The Biodiversity Conservation Of Kenyan Wildlife

Kenya being a bio-diverse country with over 35,000 species of flora and fauna has attracted explorers and adventurers for centuries.

Kenya being a bio-diverse country with over 35,000 species of flora and fauna has attracted explorers and adventurers for centuries.

Some of the species native to the forest habitats are found nowhere else in the world. Known as one of the world's most famous travel destinations, Kenya is renowned for its remarkable diversity of landscapes, animals, and cultures.

The two important Kenyan wildlife areas are species specific; If Masai Mara is perfect for witnessing the Great Migration, then Amboseli is for elephants. Whether it is the rhinoceros making a comeback at Lewa or a lion roaring across the savannah, Kenya has it all. A tropical country like Kenya is richer in biodiversity since conditions are favorable for many species to flourish and thus give rise to meaningful ecological relationships.

In the Masai Mara, the plains boast of the annual wildebeest migration, and though the reserves see plenty of cheetahs, it's mainly known for the large pride of lions. The Mara is home to both, carnivores like spotted hyena, jackal and bat-eared fox as well as large grazing herds of zebra, giraffe, buffalo, gazelle and topi. A variety of antelopes like hartebeest, waterbuck, dik-dik, duiker, klipspringer, oribi and the rare roan are also part of the diverse fauna. The Mara and Talek rivers have crocodiles and hippos in abundance, while Kenya's 1100 bird species find shelter in the acacia woodlands.

Famous for its elephants, the Amboseli National Park also boasts of some endangered rhinos mostly seen at the Lewa Conservancy, a project meant for their recovery. A visit to Samburu may help spot leopards and the two endemic species, the Grevy's zebra and the reticulated giraffe, found particularly only in northern parts of Kenya.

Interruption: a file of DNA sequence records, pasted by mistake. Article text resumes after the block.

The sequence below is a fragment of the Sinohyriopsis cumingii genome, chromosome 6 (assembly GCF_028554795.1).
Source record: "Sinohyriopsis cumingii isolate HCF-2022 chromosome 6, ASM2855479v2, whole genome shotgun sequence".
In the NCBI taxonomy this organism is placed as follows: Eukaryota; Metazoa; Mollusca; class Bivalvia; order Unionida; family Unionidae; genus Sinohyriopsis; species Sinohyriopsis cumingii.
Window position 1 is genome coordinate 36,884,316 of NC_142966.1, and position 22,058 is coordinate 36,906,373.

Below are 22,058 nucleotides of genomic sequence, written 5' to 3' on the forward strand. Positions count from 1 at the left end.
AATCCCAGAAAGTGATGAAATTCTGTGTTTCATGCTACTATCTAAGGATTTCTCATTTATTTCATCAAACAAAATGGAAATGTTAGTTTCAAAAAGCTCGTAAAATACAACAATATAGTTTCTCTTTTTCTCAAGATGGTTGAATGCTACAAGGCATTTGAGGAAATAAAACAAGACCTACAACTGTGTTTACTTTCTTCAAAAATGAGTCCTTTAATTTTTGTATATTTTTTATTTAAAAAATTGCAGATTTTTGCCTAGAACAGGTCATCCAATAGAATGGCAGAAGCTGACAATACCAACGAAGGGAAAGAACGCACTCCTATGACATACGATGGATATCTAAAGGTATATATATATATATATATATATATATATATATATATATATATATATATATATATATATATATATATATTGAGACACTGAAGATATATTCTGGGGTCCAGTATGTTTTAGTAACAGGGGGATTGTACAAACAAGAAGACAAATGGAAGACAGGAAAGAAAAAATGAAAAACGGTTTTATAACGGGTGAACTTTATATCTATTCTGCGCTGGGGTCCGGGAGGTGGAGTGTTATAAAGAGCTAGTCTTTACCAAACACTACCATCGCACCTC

Conservation in Kenya: Kenya's diverse ecosystems are currently looming under the unfavorable conditions of drought, climate change, and deforestation. To top it all, the inadequacy of the governing bodies, as well as the increasing population decreases the sustainability of the ecosystem. As they foresee the catastrophe, many public and private partnerships have come together to take significant steps towards conserving the most important and principal species like the African elephant; rhinoceros and lion that are struggling to survive. Several other endangered mammals include Grevy's zebra, roan, wild dog, sable, and sitatunga have also found respite.

For Kenya to ensure biodiversity conservation, protection of wild animals, especially the endangered species and the creation of protected areas is crucial. Conservation-friendly use of private lands in the buffer zones around reserves with the help of economic incentives will help significantly in the protection of Kenya's wildlife.

The author is an environmentalist with a keen interest in Africa's ecology. He is an avid reader of Africa's diverse culture and history and has recently made a short documentary on Kenyan wildlife.

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